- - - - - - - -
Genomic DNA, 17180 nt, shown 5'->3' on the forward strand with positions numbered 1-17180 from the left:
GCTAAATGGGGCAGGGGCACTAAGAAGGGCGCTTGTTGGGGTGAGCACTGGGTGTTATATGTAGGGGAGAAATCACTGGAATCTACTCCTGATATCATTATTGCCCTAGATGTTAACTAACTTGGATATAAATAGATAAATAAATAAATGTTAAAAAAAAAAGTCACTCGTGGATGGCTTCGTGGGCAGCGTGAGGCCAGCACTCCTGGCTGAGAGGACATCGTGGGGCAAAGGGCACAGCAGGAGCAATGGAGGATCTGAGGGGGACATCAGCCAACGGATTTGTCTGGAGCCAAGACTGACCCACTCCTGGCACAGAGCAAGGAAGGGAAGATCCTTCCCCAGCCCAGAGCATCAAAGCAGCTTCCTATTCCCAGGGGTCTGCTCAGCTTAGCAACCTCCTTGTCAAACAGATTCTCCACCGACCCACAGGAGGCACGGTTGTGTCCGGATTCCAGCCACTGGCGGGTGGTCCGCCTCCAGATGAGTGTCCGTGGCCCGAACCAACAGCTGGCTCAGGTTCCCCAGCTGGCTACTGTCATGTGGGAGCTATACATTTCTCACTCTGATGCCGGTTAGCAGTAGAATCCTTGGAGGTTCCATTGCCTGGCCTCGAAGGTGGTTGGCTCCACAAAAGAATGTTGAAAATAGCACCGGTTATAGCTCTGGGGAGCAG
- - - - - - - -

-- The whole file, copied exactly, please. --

Genomic DNA, 17180 nt, shown 5'->3' on the forward strand with positions numbered 1-17180 from the left:
GCTAAATGGGGCAGGGGCACTAAGAAGGGCGCTTGTTGGGGTGAGCACTGGGTGTTATATGTAGGGGAGAAATCACTGGAATCTACTCCTGATATCATTATTGCCCTAGATGTTAACTAACTTGGATATAAATAGATAAATAAATAAATGTTAAAAAAAAAAGTCACTCGTGGATGGCTTCGTGGGCAGCGTGAGGCCAGCACTCCTGGCTGAGAGGACATCGTGGGGCAAAGGGCACAGCAGGAGCAATGGAGGATCTGAGGGGGACATCAGCCAACGGATTTGTCTGGAGCCAAGACTGACCCACTCCTGGCACAGAGCAAGGAAGGGAAGATCCTTCCCCAGCCCAGAGCATCAAAGCAGCTTCCTATTCCCAGGGGTCTGCTCAGCTTAGCAACCTCCTTGTCAAACAGATTCTCCACCGACCCACAGGAGGCACGGTTGTGTCCGGATTCCAGCCACTGGCGGGTGGTCCGCCTCCAGATGAGTGTCCGTGGCCCGAACCAACAGCTGGCTCAGGTTCCCCAGCTGGCTACTGTCATGTGGGAGCTATACATTTCTCACTCTGATGCCGGTTAGCAGTAGAATCCTTGGAGGTTCCATTGCCTGGCCTCGAAGGTGGTTGGCTCCACAAAAGAATGTTGAAAATAGCACCGGTTATAGCTCTGGGGAGCAG